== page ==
United States of America, Plaintiff-appellee, v. Carl Albert Higgans, Defendant-appellant, 507 F.2d 808 (7th Cir. 1974)Annotate this Case
Argued April 23, 1974. Decided Oct. 15, 1974, As Amended Dec. 16, 1974
James A. Walrath, James M. Shellow, Milwaukee, Wis., for defendant-appellant.
William J. Mulligan, U.S. Atty., and David B. Bukey, Asst. U.S. Atty., Milwaukee, Wis., for plaintiff-appellee.
Before SWYGERT, Chief Judge, FAIRCHILD, Circuit Judge, and SOLOMON,* Senior District Judge.
Carl Albert Higgans (appellant) appeals his jury conviction and sentence of eight years imprisonment for bank robbery.
We affirm the conviction and the sentence.
On October 31, 1972, at about 11:00 A.M., three armed black men robbed the University National Bank (the bank) in Milwaukee, Wisconsin, of more than $15,000.
The tallest robber, between 6' and 6'5' tall, gave the orders. A second robber, about 5'9', collected money from the tellers' drawers. The smallest robber, about 5'5', watched the front entrance. Each man wore a partial face mask, a cap or hat, and a jacket or topcoat. The tallest robber had a distinctive 'heavy, high tone pitched voice.'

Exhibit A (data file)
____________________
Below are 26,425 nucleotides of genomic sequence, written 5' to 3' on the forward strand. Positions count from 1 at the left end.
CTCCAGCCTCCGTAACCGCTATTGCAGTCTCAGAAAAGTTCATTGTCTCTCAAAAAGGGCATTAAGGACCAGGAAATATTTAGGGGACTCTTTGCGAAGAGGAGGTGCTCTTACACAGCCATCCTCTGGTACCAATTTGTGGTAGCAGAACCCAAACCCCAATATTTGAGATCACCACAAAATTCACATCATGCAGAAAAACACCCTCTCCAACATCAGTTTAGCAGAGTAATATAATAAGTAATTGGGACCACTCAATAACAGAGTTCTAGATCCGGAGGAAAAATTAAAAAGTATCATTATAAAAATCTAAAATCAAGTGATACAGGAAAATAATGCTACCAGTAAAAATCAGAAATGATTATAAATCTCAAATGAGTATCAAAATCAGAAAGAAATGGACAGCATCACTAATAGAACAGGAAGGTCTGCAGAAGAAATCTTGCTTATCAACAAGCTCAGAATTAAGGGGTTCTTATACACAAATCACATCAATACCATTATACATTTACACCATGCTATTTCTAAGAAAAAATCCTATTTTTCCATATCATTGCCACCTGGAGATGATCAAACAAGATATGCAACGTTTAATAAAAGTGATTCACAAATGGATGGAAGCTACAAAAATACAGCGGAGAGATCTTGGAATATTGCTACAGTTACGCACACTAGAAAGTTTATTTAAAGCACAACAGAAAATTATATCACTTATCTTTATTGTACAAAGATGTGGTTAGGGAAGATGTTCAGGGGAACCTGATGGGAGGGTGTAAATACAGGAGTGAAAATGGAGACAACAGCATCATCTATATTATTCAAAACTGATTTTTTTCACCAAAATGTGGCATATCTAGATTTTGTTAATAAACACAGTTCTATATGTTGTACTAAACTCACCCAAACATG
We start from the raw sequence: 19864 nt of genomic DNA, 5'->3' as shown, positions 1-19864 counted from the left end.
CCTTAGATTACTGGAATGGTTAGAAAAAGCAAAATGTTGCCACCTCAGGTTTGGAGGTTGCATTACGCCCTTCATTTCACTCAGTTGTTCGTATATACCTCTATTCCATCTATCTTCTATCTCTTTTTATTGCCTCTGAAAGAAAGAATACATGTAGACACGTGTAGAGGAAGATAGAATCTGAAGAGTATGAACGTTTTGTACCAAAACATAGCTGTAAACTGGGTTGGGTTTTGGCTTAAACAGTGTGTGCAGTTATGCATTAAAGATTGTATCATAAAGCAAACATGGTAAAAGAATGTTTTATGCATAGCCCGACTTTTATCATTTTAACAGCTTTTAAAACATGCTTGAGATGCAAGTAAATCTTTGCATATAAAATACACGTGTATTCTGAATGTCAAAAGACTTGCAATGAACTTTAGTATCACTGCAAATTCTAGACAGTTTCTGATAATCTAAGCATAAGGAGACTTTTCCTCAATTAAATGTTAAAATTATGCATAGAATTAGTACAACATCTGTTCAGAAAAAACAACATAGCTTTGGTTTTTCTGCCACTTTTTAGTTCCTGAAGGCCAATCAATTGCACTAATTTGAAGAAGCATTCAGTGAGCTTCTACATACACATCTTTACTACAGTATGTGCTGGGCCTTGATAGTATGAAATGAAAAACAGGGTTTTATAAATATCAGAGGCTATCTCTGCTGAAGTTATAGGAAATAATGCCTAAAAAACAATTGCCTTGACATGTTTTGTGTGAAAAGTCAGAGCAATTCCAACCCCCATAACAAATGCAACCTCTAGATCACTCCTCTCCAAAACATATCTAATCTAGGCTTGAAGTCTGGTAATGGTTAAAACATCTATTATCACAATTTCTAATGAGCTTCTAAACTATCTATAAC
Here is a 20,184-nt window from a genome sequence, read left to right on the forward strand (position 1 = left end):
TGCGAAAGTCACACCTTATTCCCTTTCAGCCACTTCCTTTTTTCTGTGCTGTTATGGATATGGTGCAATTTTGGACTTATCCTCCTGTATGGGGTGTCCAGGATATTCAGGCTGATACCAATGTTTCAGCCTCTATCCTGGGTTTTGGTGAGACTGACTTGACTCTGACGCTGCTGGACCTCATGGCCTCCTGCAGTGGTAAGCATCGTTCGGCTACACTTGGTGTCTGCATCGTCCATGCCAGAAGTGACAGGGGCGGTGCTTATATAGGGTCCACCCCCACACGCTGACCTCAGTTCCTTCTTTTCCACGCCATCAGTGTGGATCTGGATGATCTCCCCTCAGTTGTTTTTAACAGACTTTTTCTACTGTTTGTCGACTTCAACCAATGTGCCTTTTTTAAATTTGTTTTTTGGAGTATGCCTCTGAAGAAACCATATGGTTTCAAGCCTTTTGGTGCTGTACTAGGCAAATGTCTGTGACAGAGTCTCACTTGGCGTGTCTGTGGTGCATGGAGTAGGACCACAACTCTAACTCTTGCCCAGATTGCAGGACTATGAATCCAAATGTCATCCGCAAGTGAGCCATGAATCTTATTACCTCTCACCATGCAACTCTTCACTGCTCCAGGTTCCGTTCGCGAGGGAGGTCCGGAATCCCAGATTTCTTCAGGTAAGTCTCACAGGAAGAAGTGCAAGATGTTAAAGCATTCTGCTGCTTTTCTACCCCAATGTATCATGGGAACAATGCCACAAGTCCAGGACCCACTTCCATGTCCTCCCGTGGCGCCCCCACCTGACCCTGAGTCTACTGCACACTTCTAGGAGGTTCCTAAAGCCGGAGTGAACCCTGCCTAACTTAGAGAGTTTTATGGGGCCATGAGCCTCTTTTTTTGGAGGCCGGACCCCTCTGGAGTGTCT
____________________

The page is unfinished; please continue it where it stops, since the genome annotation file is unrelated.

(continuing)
One of the robbers appeared to drop something as he left the bank. The F.B.I. later found a pair of gold-rimmed sunglasses on the sidewalk outside that bank.
A passing motorist saw a tall, masked, black man, carrying a briefcase and a shotgun, running along the sidewalk. The motorist watched the man enter a nearby car in which there were two other black men. The motorist stopped when he saw a commotion at the bank. He gave the police the license number of the car and described the car as a 1964 white Chevrolet with a damaged front grille and fender. Later that day, the police found and stopped the car. It was occupied by Rudolph Willis, the car's owner, Michael Higgans, the appellant's brother, and a third man.
Immediately after the robbery, the F.B.I. showed black-and-white photographs of suspects to persons who witnessed the robbery. One witness thought the photograph of appellant resembled the tallest robber.
On December 21, 1972, the F.B.I., without a warrant, arrested appellant and Paul Bowie for the robbery. Both men were photographed after the arrest. An F.B.I. agent testified that he heard appellant speak after the arrest and that appellant had a deep voice.